Now, let’s remove the physical side of the equation. Remove the ping. Now I am ‘living’ within the mental simulations of my own undigested experiences, memories, the same repetitive loops of thought, fear, anxiety, jealousy, anger, greed that characterized my reactive, identified life in the body…but without the grounding of tangible sensory input or the possible shock-interruption of something new from outside.

    Feeling claustrophobic yet?

    My ‘experience’ would be just projections of my mental states with nothing to contradict them. Where is there a refuge from this tedious, repetitive self-expression? Voluntary presence and attention? Have I learned to sustain them while in the body, when it is so much easier? Or do I find that voluntary presence and attention are impossibly fleeting, quickly overwhelmed by the internal roar of associative thought projections powered by habitual identifications? Can I interrupt the flow of otherwise unimpeded thought loops?

    This is why we have the black room…a room with absolutely no visual references, no sense of location. This may be somewhat like life after death if it exists. Can I sit in that room and maintain presence and attention? Do I remember the tricks we have discussed for doing so? Or do I immediately fall into associative thinking or even sleep? Voluntary attention and presence open the possibility of choice, of movement, of contact outside yourself. Perhaps, when you are dead, you will wish you had learned to sustain them amidst the flow of personal experience.

    Why sit in the black room? Perhaps to prepare for your death.

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  • November 1, 2017

    I entered the zikr chamber and almost immediately felt as if suspended in space.

    Most of my attention is used unconsciously to maintain my physical positioning in the world. It fixes my position in a particular time and place….a day, a street address, a set of clothes, a task I am doing, a place I am going, my body shape, the way I occupy space. All these references are set in place and habitually held there by involuntary attention without conscious notice or involvement.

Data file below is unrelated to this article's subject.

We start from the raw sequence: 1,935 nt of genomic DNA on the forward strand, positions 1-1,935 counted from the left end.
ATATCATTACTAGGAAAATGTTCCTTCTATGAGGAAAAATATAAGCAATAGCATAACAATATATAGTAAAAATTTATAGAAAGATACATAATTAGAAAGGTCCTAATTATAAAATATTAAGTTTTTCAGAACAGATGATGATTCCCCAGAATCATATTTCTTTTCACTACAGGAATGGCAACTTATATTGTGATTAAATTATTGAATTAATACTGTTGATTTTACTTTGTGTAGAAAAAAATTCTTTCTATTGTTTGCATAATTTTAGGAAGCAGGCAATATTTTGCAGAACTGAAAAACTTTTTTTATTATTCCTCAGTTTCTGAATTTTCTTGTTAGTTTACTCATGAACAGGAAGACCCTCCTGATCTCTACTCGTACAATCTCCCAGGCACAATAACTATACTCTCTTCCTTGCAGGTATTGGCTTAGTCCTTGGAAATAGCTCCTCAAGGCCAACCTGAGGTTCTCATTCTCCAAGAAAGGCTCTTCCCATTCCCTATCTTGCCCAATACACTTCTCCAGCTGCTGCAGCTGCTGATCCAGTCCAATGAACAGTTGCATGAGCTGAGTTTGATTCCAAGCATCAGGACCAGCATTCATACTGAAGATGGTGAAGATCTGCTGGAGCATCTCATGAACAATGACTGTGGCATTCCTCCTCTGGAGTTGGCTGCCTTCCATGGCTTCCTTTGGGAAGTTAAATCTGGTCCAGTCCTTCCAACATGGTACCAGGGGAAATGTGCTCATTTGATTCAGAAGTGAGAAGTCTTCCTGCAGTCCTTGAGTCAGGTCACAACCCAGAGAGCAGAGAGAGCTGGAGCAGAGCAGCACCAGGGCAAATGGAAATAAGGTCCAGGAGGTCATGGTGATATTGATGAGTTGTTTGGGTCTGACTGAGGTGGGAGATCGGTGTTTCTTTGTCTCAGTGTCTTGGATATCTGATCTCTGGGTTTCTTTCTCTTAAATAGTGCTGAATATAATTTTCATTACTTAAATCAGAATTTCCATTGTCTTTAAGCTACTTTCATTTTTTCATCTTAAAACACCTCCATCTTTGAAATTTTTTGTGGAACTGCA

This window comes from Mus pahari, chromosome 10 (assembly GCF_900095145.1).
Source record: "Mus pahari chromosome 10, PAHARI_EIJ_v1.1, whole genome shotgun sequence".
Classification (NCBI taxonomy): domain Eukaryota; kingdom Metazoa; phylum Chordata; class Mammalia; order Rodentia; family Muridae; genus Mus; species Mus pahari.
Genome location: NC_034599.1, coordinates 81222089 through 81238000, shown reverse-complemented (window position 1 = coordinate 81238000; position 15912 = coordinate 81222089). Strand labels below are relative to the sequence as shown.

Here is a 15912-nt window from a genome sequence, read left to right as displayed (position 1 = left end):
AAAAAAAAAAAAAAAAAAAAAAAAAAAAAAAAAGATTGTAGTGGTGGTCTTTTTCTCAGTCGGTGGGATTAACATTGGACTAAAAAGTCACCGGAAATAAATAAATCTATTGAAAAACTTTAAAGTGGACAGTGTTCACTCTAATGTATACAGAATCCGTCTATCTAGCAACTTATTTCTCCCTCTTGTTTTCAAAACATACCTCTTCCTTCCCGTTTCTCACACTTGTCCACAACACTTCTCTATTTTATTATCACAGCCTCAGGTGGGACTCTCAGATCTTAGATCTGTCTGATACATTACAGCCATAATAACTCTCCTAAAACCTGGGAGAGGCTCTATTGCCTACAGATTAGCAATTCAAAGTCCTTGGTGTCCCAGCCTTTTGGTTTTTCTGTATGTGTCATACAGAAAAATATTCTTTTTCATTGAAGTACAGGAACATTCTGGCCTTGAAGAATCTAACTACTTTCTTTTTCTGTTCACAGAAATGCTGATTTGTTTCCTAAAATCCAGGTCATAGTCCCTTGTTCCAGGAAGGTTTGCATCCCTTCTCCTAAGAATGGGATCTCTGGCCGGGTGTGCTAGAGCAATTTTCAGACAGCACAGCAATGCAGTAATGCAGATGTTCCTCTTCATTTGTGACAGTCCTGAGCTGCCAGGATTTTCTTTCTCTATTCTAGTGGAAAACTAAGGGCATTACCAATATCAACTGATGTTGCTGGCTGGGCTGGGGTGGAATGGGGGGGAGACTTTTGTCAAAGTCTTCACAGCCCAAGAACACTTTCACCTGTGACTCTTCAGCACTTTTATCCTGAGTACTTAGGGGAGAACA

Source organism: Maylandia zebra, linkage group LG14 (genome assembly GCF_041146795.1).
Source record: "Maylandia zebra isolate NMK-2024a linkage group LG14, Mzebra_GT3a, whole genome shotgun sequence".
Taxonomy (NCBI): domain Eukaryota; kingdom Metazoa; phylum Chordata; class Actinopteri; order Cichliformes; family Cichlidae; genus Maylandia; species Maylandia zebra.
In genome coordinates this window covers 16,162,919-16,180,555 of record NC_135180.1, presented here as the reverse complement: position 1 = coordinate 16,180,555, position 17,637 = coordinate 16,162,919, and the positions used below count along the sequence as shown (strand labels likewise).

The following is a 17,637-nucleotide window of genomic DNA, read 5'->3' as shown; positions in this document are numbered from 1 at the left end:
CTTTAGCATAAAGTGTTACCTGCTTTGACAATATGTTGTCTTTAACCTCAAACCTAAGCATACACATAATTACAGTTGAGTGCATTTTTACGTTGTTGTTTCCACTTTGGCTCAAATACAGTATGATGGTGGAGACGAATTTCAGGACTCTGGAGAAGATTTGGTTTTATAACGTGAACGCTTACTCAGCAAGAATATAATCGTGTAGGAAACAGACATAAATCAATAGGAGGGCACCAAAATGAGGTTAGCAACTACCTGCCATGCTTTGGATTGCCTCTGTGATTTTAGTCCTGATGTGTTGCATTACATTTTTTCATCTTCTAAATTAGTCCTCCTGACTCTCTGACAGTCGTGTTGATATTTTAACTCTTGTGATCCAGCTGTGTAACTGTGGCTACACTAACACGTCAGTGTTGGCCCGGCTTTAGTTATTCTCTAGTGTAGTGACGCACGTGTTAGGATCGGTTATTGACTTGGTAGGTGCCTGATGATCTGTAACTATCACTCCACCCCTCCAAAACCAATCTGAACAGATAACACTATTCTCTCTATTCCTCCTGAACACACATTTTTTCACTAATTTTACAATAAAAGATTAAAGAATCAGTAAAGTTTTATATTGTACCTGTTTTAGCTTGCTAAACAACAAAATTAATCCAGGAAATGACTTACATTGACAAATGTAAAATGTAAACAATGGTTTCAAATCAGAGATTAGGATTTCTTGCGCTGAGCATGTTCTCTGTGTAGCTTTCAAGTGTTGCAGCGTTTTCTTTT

To be present is to bring voluntary attention to contemporary engagement which may then be used for transformation of energies. This is what happens when I invoke presence; presence entering the present transmutes sensation into consciousness. Attention is voluntarily re-connected with its source. But the possibilities do not end there. Engagement with the present can then be released. Presence remains but it is free to enter another realm, another set of references.

    This is the point of meditation. Meditation unwinds my habitual set of references.

    Once I am present, my presence may find relationship with a larger presence, leaping into the lap of the mother as the vajrayana teaching says. One pronounced effect is that you may sense and feel that you are suspended in space. There is nothing supporting you nor is any support needed. This is what is meant in this work when it is said that presence is a voyager. I remember myself as the voyager, a presence suspended in the labyrinth of creation.

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  • May 23, 2017

    For the purposes of this conversation I am going to use the term ‘negative thoughts’. I define these as thoughts that cause a flutter in the solar plexus and a sensation of weakness or vulnerability. Typically, these are thoughts that are critical of self or others, thoughts that reflect anxiety about situations or requirements that you think you or others are facing. The fluttering sensation expresses your instability. You do not sense stability of self. Your energy fluctuates and flickers.

    Can I shift this state? I find that I can. I voluntarily sense the immediate sensations of my body. This lasts for only a moment. I do it again. Another moment. And again. If I continue to do this, I reach a point of sustainable attention requiring less effort. We could call this the ‘second wind’ of attention. I now sense myself as a continuity. The flutter is gone.

    Let’s be clear. Sensing the sensations of my body is not the same as thinking about sensing my body.

    The energetic effects of attention accumulate. In work terms, my ‘I’ has moved from the status of an identity based on sensitive and automatic energy—which are inherently unstable–to a sense of existing as a conscious being. I remember myself as the voyager separate from my fears and insufficiencies.

    Voluntary attention on sensation is the key. But so is blind perseverance. It is not enough to try something once and declare it does not work. Can you make a simple effort without immediately evaluating the hell out of it?